STRANGE THINGS sprout in Skagit Valley’s fields: Monster plants with six-foot stalks covered with yellow flowers, delicate ferny-leaved things with round white heads holding hundreds of tiny blossoms, and unruly tangles of leaves, spears, and spikes.
John Roozen ’74, whose family’s name is synonymous with Skagit Valley tulips, keeps careful watch on these fields. He swings his pickup over to the side of the road and dives into a field, a curly, hairy mess of green. He plucks off the tip of a plant and hands it over. See that, he says, pointing at the dozens of small green nuggets clustered along the stem, those are spinach seeds. Next year they’ll be grown into plants in California or Arizona and harvested for those fresh-washed packages of baby spinach that have become so popular.
While the valley is famous for tulips, most people don’t know that 75 percent of the nation’s spinach seed comes from here. The region is one of the rare spots in the world where spinach seed can be grown, says Don McMoran, the Skagit County WSU extension agent. And it’s a complicated crop. Because of fungus concerns, for example, spinach for seed must be in a lengthy rotation, sometimes not returning to the same field for 12 to 15 years.
Most other places have the wrong climate. The East Coast is too hot and humid. And in well-known agricultural settings like California, “the summer days are just too short,” says Lindsey du Toit, a WSU plant pathologist who works at the Northwestern Washington Research and Extension Center in Mount Vernon. Places like Salinas Valley may be ideal for growing spinach plants to harvest for eating, but to get seed “you have to have long days and mild summers.” And for that, Skagit Valley is ideal.
The August day of my drive through the valley with Roozen is a prime example. It’s in the 60s and, while clouds fill the sky, the sun breaks through and traces its way across the valley floor. A soft rain falls intermittently.
Washington’s seed history started the late 1880s, when an entrepreneur named Alvinza Gardner Tillinghast opened a seed company in the valley and began contracting with local farmers to grow cabbage seed, which he then packaged and sold around the country.
Early Skagit Valley farmers like James H. Hulbert Sr. experimented with what crops would grow best in the alluvial soil. In addition to running a dairy, his family raised vegetables for seed for a collection of local companies. Today his grandsons Tom and Jack Hulbert ’85 run Skagit Seed Services Inc., one of the five major seed producers in the valley.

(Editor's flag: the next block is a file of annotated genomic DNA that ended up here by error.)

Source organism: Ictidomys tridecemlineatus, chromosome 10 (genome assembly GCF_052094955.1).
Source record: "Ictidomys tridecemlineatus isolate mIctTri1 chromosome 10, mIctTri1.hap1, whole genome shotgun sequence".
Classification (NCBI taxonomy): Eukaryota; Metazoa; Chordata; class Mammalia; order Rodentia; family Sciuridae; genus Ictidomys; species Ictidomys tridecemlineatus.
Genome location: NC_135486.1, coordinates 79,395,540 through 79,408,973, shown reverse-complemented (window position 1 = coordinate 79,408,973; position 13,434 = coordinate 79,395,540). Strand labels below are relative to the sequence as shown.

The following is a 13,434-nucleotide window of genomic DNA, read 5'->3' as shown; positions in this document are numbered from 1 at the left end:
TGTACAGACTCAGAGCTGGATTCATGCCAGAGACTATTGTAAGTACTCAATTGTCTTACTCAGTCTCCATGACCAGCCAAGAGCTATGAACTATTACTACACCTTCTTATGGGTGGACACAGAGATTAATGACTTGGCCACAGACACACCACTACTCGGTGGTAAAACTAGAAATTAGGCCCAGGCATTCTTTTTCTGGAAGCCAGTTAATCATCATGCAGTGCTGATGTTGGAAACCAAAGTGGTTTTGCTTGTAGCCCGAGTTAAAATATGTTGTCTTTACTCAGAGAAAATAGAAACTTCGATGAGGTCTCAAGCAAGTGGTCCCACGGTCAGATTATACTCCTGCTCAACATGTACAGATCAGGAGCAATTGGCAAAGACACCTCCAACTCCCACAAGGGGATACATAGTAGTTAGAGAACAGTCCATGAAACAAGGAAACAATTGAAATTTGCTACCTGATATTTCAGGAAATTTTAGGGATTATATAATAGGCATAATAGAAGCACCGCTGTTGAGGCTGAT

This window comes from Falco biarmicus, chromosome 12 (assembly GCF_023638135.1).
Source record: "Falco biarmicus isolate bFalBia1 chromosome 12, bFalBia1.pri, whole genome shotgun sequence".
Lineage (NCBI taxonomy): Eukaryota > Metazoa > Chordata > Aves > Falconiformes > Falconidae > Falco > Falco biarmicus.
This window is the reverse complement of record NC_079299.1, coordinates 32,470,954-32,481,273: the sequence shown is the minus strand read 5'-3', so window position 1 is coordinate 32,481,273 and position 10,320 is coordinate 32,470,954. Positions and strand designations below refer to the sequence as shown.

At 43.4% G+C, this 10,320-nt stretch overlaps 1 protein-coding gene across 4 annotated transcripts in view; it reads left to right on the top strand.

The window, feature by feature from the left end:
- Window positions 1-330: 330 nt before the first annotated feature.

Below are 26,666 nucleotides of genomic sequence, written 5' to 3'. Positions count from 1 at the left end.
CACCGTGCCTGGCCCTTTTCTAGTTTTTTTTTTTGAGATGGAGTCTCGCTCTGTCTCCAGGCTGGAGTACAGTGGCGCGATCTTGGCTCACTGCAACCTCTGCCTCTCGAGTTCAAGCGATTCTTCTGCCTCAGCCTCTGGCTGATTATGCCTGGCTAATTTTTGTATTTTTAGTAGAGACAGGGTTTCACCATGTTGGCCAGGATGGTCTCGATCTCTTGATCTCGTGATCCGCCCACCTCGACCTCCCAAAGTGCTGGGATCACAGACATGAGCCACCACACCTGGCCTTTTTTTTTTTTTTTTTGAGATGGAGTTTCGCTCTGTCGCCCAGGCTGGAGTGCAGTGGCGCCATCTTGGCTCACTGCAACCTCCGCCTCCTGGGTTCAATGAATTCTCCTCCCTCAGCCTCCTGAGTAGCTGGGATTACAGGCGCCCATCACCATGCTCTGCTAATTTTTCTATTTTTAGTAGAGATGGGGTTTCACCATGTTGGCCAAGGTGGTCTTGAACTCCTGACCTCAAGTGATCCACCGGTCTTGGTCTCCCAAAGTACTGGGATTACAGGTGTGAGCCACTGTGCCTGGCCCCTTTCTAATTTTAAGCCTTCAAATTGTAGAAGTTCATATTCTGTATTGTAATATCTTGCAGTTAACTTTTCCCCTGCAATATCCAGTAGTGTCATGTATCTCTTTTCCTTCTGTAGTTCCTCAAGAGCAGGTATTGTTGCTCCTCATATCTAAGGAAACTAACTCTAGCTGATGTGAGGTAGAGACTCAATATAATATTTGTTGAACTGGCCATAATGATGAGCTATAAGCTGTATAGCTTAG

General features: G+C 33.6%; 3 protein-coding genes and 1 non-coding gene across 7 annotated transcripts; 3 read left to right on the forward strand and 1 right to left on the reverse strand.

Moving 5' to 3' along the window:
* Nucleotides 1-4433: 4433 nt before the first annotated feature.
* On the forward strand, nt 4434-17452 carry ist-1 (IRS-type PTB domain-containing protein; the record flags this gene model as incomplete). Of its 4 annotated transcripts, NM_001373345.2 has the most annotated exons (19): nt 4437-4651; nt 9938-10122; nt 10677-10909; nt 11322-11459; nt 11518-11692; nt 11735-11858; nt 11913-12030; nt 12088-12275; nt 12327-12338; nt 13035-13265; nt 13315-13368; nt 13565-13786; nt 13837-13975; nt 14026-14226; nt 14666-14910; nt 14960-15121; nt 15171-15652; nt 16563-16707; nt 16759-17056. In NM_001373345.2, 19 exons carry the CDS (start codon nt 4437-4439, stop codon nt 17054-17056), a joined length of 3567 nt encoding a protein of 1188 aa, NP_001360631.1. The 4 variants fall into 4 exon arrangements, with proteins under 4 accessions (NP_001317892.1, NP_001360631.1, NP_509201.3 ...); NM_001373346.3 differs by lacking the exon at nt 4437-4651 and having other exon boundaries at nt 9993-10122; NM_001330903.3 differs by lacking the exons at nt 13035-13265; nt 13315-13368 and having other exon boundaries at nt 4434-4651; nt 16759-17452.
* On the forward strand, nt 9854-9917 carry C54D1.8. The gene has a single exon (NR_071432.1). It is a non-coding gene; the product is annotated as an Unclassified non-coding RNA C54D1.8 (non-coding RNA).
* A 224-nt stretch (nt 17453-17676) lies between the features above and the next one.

What Tillinghast, Hulbert, and their descendants figured out is that northwest Washington is an ideal location for growing seed for vegetables like spinach, radish, and cabbage (again, Washington provides the majority of the nation’s cabbage seed).
Seed production spread east across the Cascades in the 1950s, after the Columbia Basin Project brought irrigation to nearly 700,000 acres. The land there is well suited to a variety of seed crops including carrots, onions, parsley, dill, radish, kohlrabi, and turnips.
While our state is a great place to grow seed, doing so is not always an easy feat, says du Toit. In addition to the challenges brought by disease and weather, plants like carrots and cabbage are a biennial endeavor. They have to go through certain conditions to induce them from vegetative to reproductive growth. For that they require an extended period of cold weather (winter). Then in spring, when the weather warms, the plants will bolt. With cabbage, it’s particularly spectacular, because the plant’s head splits open and the seed stalk pushes up, says du Toit.
Some cabbages are bound by tight wrapper leaves that won’t give way to the stalk, so workers have to go through the fields with knives and slit the tops. Then there’s a complete transformation. As the stalk grows from the head, it can get up to five or six feet tall. It will produce bright yellow flowers, making a field that, to the untrained eye, looks like anything but cabbage. The flowers must be pollinated by honey bees, and sometimes the tall stalks fall down on themselves. To prevent this, the growers have to go through and stake them. “It’s a very labor intensive crop,” says du Toit. But if the bees do their job, each flower will develop into a pod holding 10 to 40 seeds. One acre of cabbage seed plants can produce enough seed for 100 acres of eating cabbage.
The highest quality seed to come out of Washington goes to the large-scale commercial farms. The home gardener usually gets the slightly lower quality seed. But that doesn’t matter much, says du Toit. It’s still of good quality. It’s just that they’re likely getting seed that has a 90 percent germination rate instead of 95 percent. With that rate of success, “a home gardener probably won’t complain,” she says.
In 2008, U.S. and European markets saw a surge in seed sales to home gardeners, according to news reports. Whether it’s soaring food prices or the desire to have more control over the quality and safety of their fresh food, American consumers are gardening more.
Now, as winter sets in and the seeds have been harvested from Washington’s valleys, cleaned of weed seed, and treated against disease, it is time to starting planning for next year’s vegetable patch. For home gardeners, du Toit has just a few words of advice. Buy the freshest seed (harvested in 2008) and be sure to store it carefully. While the kitchen is generally too warm, steer clear of the refrigerator because it can be damp. “Seed is a living organism, but it’s in a dormant state. There is a certain degree of respiration or metabolic processes going on,” she says. Heat and humidity will certainly age it. “Consider someplace like the bottom of a closet where it’s cool and dry.”